Subjects had completed a randomised, double-blinded, placebo-controlled trial testing the effect of vitamin D3 supplementation on expression of genes induced by interferon-alpha (‘interferon gene signature’) in patients with SLE (NCT00710021).6 The primary outcome was a reduction in the interferon gene signature at week 12. Fifty-seven SLE subjects were randomised at six US sites from 2009 to 2011; 54 subjects were included in a modified intention-to-treat analysis (three subjects never received a dose of study drug). Stored blood samples were available for the current study for 43 subjects (28 in vitamin D intervention arms and 15 in placebo arm).
Female and male patients aged ≥18 years who fulfilled American College of Rheumatology 1997 classification criteria for SLE were recruited. Vitamin D deficiency (serum 25-hydroxyvitamin D (25(OH)D) ≤20 ng/mL) was required. Stable, inactive SLE (Safety of Estrogens in Lupus Erythematosus National Assessment (SELENA)-SLE Disease Activity Index (SLEDAI) ≤4),11 prednisone <20 mg/day or no prednisone and a stable immunosuppressant regimen were required. Exclusion criteria are listed in the online supplementary 1.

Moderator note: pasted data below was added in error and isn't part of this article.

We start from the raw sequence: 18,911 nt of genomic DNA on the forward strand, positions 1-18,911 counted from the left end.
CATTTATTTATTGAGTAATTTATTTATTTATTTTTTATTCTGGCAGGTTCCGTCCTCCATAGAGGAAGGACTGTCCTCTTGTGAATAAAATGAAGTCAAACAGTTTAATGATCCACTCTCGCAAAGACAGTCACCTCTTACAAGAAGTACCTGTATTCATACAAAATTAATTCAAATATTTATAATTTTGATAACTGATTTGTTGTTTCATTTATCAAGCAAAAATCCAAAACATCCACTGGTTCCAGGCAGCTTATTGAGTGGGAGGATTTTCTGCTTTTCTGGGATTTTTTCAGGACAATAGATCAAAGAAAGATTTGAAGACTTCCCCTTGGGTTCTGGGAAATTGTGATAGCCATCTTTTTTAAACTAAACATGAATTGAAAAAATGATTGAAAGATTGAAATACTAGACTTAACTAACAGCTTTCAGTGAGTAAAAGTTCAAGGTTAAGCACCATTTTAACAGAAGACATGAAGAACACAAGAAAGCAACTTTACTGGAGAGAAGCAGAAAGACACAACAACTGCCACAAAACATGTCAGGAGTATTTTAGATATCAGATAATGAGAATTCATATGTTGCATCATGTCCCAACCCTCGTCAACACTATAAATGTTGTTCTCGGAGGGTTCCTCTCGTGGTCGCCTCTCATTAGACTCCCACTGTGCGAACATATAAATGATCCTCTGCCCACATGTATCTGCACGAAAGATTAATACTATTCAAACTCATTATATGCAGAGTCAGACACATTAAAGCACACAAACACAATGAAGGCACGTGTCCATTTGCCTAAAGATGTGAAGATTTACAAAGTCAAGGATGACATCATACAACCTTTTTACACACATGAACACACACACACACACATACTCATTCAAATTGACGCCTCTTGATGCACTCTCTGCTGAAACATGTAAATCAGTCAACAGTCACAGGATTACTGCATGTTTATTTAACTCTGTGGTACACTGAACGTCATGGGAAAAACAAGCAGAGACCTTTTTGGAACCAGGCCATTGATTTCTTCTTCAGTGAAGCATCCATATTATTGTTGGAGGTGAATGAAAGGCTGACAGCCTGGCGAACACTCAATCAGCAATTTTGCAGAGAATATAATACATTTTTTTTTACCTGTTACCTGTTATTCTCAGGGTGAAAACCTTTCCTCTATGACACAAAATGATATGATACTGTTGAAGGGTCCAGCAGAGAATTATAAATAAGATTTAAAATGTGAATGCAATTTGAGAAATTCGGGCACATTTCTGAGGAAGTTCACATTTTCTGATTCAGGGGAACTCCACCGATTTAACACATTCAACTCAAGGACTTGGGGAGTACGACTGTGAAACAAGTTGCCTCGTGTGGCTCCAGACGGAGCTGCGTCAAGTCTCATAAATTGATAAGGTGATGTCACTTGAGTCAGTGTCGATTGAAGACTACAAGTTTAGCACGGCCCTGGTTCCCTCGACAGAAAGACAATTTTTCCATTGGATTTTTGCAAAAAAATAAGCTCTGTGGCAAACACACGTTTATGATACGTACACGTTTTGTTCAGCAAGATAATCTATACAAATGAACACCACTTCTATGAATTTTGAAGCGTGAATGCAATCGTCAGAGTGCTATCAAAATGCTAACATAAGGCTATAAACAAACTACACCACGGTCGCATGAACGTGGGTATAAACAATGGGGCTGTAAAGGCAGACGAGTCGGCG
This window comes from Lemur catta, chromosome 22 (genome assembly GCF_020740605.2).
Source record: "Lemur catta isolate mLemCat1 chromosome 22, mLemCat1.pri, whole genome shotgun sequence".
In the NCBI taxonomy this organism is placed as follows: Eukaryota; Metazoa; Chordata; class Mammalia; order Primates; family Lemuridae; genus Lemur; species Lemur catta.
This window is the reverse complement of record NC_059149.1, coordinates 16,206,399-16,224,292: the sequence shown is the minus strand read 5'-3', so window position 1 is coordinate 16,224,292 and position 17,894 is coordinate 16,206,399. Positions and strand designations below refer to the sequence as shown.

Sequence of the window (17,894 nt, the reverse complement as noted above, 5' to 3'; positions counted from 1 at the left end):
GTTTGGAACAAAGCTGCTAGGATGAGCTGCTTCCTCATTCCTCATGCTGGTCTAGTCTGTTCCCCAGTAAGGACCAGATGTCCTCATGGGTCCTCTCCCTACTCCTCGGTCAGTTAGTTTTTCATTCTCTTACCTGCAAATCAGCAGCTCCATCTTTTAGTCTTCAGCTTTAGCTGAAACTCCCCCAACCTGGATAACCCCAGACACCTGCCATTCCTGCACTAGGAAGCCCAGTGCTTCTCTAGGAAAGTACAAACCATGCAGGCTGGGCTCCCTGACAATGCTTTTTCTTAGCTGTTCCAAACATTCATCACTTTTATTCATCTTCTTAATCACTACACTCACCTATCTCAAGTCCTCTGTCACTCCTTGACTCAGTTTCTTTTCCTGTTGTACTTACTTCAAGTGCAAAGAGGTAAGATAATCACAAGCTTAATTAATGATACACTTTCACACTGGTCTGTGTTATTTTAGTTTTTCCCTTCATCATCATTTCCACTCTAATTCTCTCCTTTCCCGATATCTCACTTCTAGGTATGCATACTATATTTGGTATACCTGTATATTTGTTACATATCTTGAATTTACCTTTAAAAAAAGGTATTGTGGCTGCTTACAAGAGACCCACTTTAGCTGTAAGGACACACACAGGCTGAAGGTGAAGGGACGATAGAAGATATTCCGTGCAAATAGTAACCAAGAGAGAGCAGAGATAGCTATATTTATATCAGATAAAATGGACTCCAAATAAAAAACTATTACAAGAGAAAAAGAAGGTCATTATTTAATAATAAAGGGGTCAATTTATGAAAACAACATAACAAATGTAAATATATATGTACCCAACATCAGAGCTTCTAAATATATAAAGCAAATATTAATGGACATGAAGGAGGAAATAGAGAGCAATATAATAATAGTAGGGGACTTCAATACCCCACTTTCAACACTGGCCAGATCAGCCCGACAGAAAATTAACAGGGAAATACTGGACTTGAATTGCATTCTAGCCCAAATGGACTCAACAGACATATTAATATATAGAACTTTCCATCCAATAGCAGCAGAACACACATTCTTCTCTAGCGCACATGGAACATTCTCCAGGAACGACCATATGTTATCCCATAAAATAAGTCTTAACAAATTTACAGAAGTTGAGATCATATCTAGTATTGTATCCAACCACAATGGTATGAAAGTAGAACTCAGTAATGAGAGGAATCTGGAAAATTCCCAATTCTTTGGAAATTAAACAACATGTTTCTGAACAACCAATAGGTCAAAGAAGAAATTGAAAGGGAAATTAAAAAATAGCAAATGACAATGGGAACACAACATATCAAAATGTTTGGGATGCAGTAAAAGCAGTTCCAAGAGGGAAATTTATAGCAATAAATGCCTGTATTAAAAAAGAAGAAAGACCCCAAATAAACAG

Subjects were randomised 1:1:1 to vitamin D 2000 IU/day, 4000 IU/day or placebo. Due to limited sample size, subjects randomised to vitamin D 2000 IU/day or 4000 IU/day were analysed together to maximise statistical efficiency. Treatment adherence was assessed at week 12: vitamin D repletion (serum 25(OH)D ≥30 ng/mL) was considered evidence of adherence to vitamin D or non-adherence to placebo.